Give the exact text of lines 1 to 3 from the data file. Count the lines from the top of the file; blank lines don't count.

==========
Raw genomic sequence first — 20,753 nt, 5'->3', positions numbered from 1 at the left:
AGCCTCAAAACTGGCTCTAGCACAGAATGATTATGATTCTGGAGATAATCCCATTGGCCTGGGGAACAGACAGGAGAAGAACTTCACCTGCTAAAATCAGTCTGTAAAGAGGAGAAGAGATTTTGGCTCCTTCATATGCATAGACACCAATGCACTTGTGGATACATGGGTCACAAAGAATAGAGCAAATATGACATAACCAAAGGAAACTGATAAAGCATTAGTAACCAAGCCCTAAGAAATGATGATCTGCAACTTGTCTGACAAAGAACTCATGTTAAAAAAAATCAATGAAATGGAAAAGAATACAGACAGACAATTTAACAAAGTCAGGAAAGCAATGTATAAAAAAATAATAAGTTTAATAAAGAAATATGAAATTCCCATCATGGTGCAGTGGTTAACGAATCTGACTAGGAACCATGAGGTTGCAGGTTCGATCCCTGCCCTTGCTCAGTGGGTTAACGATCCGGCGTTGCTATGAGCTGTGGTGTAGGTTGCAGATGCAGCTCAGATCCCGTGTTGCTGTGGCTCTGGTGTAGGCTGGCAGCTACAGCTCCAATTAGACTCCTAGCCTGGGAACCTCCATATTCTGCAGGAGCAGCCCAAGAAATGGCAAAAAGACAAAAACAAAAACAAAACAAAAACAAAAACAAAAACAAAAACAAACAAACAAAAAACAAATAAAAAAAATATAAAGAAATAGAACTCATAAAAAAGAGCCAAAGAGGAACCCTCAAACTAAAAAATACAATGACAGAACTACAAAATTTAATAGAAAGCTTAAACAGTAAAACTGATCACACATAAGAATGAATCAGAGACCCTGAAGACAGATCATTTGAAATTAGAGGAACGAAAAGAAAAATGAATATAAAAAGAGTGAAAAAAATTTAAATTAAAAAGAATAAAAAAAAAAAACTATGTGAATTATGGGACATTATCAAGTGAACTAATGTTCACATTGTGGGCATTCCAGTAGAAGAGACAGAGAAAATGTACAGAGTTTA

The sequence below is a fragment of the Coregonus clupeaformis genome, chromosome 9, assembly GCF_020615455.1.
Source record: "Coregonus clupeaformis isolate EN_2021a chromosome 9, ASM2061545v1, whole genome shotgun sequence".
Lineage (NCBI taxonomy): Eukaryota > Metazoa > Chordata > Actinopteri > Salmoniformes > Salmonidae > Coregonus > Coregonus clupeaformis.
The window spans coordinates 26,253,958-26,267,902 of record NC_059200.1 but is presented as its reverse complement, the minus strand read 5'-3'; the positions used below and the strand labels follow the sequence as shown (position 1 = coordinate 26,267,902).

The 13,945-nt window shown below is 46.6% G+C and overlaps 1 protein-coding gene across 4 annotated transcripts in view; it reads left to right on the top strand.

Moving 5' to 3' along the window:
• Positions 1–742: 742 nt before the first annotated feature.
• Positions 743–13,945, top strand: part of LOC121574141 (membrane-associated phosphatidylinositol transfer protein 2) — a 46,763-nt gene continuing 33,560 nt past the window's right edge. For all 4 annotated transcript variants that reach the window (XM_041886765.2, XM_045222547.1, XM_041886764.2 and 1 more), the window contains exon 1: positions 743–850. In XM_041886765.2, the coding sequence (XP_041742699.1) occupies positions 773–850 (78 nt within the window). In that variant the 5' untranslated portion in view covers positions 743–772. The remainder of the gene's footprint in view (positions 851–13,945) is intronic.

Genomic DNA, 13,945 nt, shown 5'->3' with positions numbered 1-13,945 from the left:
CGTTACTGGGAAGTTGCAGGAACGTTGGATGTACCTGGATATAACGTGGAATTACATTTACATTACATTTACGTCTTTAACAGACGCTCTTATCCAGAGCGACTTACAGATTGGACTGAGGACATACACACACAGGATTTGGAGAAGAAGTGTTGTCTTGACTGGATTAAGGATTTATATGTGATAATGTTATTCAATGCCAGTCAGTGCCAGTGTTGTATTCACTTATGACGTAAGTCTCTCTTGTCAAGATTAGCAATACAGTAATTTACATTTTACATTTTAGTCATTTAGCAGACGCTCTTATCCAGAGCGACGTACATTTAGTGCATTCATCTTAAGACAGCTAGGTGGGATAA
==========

Raw genomic sequence first — 20,753 nt, 5'->3', positions numbered from 1 at the left:
AGCCTCAAAACTGGCTCTAGCACAGAATGATTATGATTCTGGAGATAATCCCATTGGCCTGGGGAACAGACAGGAGAAGAACTTCACCTGCTAAAATCAGTCTGTAAAGAGGAGAAGAGATTTTGGCTCCTTCATATGCATAGACACCAATGCACTTGTGGATACATGGGTCACAAAGAATAGAGCAAATATGACATAACCAAAGGAAACTGATAAAGCATTAGTAACCAAGCCCTAAGAAATGATGATCTGCAACTTGTCTGACAAAGAACTCATGTTAAAAAAAATCAATGAAATGGAAAAGAATACAGACAGACAATTTAACAAAGTCAGGAAAGCAATGTATAAAAAAATAATAAGTTTAATAAAGAAATATGAAATTCCCATCATGGTGCAGTGGTTAACGAATCTGACTAGGAACCATGAGGTTGCAGGTTCGATCCCTGCCCTTGCTCAGTGGGTTAACGATCCGGCGTTGCTATGAGCTGTGGTGTAGGTTGCAGATGCAGCTCAGATCCCGTGTTGCTGTGGCTCTGGTGTAGGCTGGCAGCTACAGCTCCAATTAGACTCCTAGCCTGGGAACCTCCATATTCTGCAGGAGCAGCCCAAGAAATGGCAAAAAGACAAAAACAAAAACAAAACAAAAACAAAAACAAAAACAAAAACAAACAAACAAAAAACAAATAAAAAAAATATAAAGAAATAGAACTCATAAAAAAGAGCCAAAGAGGAACCCTCAAACTAAAAAATACAATGACAGAACTACAAAATTTAATAGAAAGCTTAAACAGTAAAACTGATCACACATAAGAATGAATCAGAGACCCTGAAGACAGATCATTTGAAATTAGAGGAACGAAAAGAAAAATGAATATAAAAAGAGTGAAAAAAATTTAAATTAAAAAGAATAAAAAAAAAAAACTATGTGAATTATGGGACATTATCAAGTGAACTAATGTTCACATTGTGGGCATTCCAGTAGAAGAGACAGAGAAAATGTACAGAGTTTA

The sequence below is a fragment of the Coregonus clupeaformis genome, chromosome 9, assembly GCF_020615455.1.